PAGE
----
Considering the numerous warnings given to the townspeople, the threats of the Germans themselves, the excited state of the troops returning to the town, and the numbers of the soldiers in the garrison, it is very unlikely that a civilian would have been guilty of this act of folly, knowing that thereby he was exposing the whole population to nameless horrors. The fate of Aerschot was in every one's memory. Those events were recent.
If the first shot was fired by a German soldier, did that soldier act with the intention of starting a catastrophe? Was he obeying superior orders, and was he giving the signal for the carrying out of a German military "plot"?
Some have replied to the German accusation with a charge of premeditation on the part of the invaders. Louvain must have been condemned in advance, they say, and the attack of the Belgian troops on August 25th can only have hastened the execution of the plan.
History, while rejecting the German accusation, will demand serious proofs before accepting the victims' counteraccusation of German premeditation. Doubtless the German methods of terrorization do not entirely exclude the possibility of systematic and premeditated destruction of a town. But did this premeditation exist positively in this one particular case of Louvain? That is the whole question.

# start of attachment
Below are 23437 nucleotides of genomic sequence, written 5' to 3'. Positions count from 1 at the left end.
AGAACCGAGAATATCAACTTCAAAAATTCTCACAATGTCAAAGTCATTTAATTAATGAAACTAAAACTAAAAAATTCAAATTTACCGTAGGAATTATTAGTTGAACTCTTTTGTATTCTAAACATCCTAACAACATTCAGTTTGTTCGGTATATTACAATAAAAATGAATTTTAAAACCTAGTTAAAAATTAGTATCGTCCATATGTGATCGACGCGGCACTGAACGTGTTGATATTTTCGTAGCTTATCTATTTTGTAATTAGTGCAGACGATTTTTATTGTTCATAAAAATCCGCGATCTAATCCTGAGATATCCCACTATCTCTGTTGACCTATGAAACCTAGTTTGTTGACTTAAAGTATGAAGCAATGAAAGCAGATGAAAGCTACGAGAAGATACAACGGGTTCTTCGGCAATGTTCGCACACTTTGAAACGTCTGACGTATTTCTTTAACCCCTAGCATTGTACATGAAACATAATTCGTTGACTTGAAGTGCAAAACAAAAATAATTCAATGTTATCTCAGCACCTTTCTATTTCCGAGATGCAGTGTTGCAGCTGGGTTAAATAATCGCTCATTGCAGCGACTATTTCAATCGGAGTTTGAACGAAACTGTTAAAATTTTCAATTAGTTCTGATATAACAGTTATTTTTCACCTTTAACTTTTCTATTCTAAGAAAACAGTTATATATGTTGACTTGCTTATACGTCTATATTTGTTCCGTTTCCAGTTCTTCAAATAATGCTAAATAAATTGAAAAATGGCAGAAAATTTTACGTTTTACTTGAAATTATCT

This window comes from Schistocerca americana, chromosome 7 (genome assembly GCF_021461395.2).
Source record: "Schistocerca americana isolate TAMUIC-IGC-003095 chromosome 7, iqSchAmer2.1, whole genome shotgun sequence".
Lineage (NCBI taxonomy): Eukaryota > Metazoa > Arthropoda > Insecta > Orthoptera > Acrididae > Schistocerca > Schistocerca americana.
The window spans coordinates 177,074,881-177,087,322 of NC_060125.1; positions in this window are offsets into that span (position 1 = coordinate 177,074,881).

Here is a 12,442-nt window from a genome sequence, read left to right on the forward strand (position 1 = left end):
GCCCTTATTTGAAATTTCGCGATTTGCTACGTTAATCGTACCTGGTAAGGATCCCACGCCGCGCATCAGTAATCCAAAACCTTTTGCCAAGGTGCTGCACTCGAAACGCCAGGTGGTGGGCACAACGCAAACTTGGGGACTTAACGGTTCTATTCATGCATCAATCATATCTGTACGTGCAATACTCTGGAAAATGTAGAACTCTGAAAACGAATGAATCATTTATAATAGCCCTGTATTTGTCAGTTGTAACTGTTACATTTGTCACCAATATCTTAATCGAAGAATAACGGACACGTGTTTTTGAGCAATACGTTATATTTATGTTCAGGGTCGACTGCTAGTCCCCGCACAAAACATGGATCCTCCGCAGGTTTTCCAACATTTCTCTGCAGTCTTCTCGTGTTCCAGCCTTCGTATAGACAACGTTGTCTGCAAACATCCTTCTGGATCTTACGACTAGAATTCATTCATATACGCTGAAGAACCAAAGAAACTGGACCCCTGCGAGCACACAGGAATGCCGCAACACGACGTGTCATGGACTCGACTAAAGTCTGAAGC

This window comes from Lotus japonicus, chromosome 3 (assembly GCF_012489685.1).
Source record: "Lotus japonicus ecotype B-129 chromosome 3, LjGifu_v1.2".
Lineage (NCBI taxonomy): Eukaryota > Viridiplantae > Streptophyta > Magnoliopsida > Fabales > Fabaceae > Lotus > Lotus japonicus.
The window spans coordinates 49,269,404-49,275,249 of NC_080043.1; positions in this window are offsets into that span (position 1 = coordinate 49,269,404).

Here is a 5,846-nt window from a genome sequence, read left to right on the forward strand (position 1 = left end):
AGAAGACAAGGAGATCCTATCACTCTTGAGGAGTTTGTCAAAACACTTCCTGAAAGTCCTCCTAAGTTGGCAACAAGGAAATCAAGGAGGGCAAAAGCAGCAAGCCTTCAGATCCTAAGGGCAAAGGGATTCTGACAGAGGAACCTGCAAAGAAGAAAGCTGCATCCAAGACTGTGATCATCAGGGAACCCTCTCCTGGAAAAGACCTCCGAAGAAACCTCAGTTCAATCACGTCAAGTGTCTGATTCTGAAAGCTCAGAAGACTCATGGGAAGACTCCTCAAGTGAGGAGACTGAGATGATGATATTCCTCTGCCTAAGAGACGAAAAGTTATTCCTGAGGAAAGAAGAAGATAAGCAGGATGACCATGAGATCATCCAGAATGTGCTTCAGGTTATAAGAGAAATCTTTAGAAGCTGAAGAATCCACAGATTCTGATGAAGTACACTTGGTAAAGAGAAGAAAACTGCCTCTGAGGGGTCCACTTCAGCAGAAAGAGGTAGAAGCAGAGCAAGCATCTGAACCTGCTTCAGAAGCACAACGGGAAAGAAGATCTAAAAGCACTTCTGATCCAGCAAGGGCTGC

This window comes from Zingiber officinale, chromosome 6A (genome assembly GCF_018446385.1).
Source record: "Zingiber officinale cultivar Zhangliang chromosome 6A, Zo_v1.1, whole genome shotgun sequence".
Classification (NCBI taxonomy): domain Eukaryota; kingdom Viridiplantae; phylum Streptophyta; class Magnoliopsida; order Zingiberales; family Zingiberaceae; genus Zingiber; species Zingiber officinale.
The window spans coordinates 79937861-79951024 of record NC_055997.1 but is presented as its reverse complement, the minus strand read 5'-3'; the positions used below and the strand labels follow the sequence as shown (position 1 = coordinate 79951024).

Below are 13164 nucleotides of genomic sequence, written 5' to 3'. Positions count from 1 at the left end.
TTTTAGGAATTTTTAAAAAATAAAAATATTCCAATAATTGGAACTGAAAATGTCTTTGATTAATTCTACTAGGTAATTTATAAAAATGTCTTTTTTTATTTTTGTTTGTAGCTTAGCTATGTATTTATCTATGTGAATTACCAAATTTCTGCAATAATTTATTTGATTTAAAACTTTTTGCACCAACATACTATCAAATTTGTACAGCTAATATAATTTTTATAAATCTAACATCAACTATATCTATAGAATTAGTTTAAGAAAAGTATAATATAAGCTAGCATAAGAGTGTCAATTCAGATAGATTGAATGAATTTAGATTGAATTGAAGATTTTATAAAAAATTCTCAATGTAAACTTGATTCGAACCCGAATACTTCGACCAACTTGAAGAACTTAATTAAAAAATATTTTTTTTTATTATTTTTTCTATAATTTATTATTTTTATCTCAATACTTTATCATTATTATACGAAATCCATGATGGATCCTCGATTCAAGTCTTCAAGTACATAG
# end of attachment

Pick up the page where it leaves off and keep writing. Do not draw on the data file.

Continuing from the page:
After carefully examining the mass of documents within our reach, we believe we may say that, in the present state of the evidence, it is impossible to consider proved the charge of premeditation with regard to Louvain - premeditation signifying to us the plan conceived long beforehand of giving Louvain up to the flames.
No doubt there are singular facts which, at first sight, seem to justify the defenders in their hypothesis of German premeditation.
The fusillade breaking out almost simultaneously at several points some distance apart, the several centres of incendiarism started at the same time, the presence of a company of incendiaries armed with up-to-date appliances, the luminous signals said to have been sent up a few moments before the fusillade began, certain remarks let drop by soldiers or officers, the removal of the German wounded on the eve of the disaster, the warnings given long in advance to the inhabitants living in places 20 to 30 kilometres away from Louvain by soldiers or officers - the whole setting of the drama, taken in its entirety, cannot fail to be suspicious.